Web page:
Bellus: Not really, Socrates. They are more like representations, flavours or similar.
S: Are they all good wargames?
B: I imagine that the players are enjoying themselves, Socrates.
S: So to be a good wargame it has to be enjoyable?
B: Well, Socrates, I suppose that as a hobby, if the activity was not enjoyable, we would not partake in it. Only fun runners and cyclists seem to enjoy the pain they inflict on themselves with their past-time.
S: So is a good and enjoyable wargame on in which you win?
B: Not necessarily, Socrates. It has to be a bit difficult, a bit of a knife edge cliff hanger to be a truly memorable wargame.
S: But, my dear chap, you’ve just changed the terms. Is a memorable wargame a good wargame, or an enjoyable one, or simply one that you have won?
B: A memorable wargame is one you remember, Socrates. I mean, it is usually enjoyable, or amusing, or unexpected, or all of these. But you do not really need to actually win the game for it to be that. I mean, some wargames you lose heroically, against the odds, but you do remember it as a good game.
S: So is the goodness of the game related to its game-ness. A good, even contest which could have gone either way, but some small misfortune or ill-advised move give rise to one side or the other winning.
B: Quite so, Socrates. A one sided wargame is no game at all, no fun.
S: But historical battles are often very one sided, are they not?
B: Well, sometimes, Socrates, but usually generals did not try to fight at huge disadvantages. And you do have to include troop quality, terrain and so on, so sometimes in real life what looks like a big disparity in sides can be reasonably equal.
S: So, then, why not do as your demo game coordinator and simply follow the timetable of the real battle?
B: Because it’s boring, Socrates! History is contingent, battles are so in spades. If we follow the original battle, there would be no wargame as a game, anyway. But a wargame lets us explore that contingency; what could have happened.
S: How does that work, Bellus? A battle happened in the past. I’m not sure I know much about battles, but I do know that the past in unchangeable.
B: That is sort of it, I think, Socrates. We can make a model of a battle, or, more likely, a whole load of battles, and try to create some general rules as to how the battles might progress. We can test them against the original battles, by playing a game, and hope that the results are reasonably in line with the original. But it also gives us some latitude, within reason, to have a battle with a different outcome.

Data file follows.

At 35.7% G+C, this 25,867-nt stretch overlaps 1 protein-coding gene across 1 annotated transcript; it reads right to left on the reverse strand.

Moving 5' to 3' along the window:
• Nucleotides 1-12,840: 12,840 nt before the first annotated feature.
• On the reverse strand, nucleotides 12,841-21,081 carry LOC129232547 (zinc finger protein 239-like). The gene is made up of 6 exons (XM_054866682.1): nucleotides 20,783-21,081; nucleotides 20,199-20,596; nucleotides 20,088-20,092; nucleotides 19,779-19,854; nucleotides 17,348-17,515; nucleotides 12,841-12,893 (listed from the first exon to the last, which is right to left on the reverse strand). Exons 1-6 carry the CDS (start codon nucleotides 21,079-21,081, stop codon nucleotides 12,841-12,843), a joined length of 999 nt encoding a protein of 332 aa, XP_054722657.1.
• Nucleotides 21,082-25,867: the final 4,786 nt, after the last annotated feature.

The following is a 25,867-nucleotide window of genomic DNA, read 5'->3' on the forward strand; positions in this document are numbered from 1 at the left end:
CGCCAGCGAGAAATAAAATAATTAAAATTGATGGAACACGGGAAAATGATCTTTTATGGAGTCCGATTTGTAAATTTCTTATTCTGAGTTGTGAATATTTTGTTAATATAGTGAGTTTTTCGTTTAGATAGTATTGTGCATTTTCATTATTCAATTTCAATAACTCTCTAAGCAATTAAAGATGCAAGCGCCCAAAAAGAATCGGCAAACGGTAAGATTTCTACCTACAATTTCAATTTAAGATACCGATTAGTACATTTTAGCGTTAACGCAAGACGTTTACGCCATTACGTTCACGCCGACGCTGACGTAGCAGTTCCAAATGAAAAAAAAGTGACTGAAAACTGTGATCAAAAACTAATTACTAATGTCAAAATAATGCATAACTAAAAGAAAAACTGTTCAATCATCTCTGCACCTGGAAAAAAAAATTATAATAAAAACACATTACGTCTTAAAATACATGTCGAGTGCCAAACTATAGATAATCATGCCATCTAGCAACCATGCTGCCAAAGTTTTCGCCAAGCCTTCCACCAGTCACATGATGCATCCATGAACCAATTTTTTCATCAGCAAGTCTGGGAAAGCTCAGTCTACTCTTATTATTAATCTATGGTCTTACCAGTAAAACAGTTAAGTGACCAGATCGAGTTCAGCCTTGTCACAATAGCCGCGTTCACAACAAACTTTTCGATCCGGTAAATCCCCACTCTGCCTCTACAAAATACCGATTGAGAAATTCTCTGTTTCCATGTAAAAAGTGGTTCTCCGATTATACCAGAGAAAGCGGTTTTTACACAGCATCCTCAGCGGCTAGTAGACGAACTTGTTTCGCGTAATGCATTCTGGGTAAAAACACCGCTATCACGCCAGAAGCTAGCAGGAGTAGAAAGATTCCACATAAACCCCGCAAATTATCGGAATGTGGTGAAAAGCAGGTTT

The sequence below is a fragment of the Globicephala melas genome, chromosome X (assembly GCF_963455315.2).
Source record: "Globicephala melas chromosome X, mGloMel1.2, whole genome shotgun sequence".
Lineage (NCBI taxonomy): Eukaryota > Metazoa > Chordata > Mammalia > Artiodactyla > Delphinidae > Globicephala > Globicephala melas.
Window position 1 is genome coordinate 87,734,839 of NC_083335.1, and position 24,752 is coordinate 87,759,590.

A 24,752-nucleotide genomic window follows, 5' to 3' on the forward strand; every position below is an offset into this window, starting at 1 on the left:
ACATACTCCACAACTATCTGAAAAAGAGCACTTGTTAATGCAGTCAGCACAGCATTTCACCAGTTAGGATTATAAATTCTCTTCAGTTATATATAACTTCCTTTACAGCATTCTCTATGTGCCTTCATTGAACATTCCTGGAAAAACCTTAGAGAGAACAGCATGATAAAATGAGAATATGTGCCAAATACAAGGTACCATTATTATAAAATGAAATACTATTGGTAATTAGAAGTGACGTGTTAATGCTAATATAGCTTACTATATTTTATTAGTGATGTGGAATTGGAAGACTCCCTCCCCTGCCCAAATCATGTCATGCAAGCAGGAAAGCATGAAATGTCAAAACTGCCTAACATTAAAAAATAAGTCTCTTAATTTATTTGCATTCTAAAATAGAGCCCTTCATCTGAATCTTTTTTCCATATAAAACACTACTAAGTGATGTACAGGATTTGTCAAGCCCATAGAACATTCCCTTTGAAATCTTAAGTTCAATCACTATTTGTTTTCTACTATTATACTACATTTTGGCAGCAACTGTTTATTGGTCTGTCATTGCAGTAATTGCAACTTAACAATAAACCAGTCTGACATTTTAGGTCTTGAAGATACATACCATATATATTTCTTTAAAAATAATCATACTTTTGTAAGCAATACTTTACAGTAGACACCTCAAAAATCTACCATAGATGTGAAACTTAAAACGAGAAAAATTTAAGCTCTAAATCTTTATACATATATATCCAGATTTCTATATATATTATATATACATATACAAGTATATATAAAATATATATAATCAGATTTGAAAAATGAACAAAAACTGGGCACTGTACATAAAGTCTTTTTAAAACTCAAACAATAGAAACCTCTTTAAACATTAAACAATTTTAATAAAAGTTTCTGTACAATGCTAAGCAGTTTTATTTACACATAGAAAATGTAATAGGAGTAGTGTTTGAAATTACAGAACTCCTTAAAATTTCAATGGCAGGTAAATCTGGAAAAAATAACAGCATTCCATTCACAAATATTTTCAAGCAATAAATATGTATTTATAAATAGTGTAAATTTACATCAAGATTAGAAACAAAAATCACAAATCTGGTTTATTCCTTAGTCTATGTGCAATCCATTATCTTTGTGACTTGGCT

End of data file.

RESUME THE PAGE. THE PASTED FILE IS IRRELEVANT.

S: So the wargame can attempt to model contingent outcomes other than what actually happened in the real battle?
B: Quite so, Socrates. And then, you see, if we are reasonably happy with the model, we can go further and fight imaginary battles, battles which did not take place, just for fun, or for entertainment.
S: But these have nothing to do with real history.
B: No, Socrates, but it doesn’t really matter. It is, after all, a hobby.
S: Let us wander a little further around the club. Hm. What are these chaps doing, pray tell?
B: Oh, these are our tournament players, practising.
S: Practising a historical battle?
B: No, Socrates. You see the competition games can mean that they encounter any other allowed army in the rule set. So they could fight anyone. This one looks like, um, Medieval French against Inca.
S: So is this a historical wargame?
B: Well, the sides are historical. I mean, Medieval French are a historical army, and so are Incas.
S: But even our friends with the imaginary American Civil War battle at least had armies that did fight each other. Correct me if I’m wrong, Bellus, but the Medieval French never invaded South America, and nor, so far as I know, did the Inca assault the Isle de France.
B: No, Socrates, of course not. But you have to fight the opponent you get in a competition game. The problem here, as you see, is that the Inca army is huge and the French are small, but much higher quality. So the French player has to kill lots of Inca quickly to win the game, but the Inca has to swamp the French and make lots of reasonably lucky rolls to win.
S: So actually, this is more an exercise in problem solving within the model and rule set than anything to do with history?
B: Well, really, I suppose so, Socrates. But the model and rules are validated against historical match ups.
S: So the competition game is a sort of unvalidatable generalisation of the model contained within the rules?
B: Yes, I think that would be fair to say, Socrates. After all, Medieval French and Inca were on the same planet at the same time, so they could have met and fought.
S: So we are back to your historical contingency again, Bellus. It could have happened, and you happen to have a model which might tell you something about what would have happened has these two sides met, even though they didn’t meet.
B: There are a lot of ‘happens’ in the sentence, Socrates, but yes, I think that is the gist of it.
S: To, to go back to my original question, what is a good historical wargame? Does it really have that much to do with history?
B: Well, Socrates, it does and it doesn’t, I suppose. We can’t change history, but we can see what might have happened contingently otherwise. And, of course, however you look at it, we can still have an enjoyable game.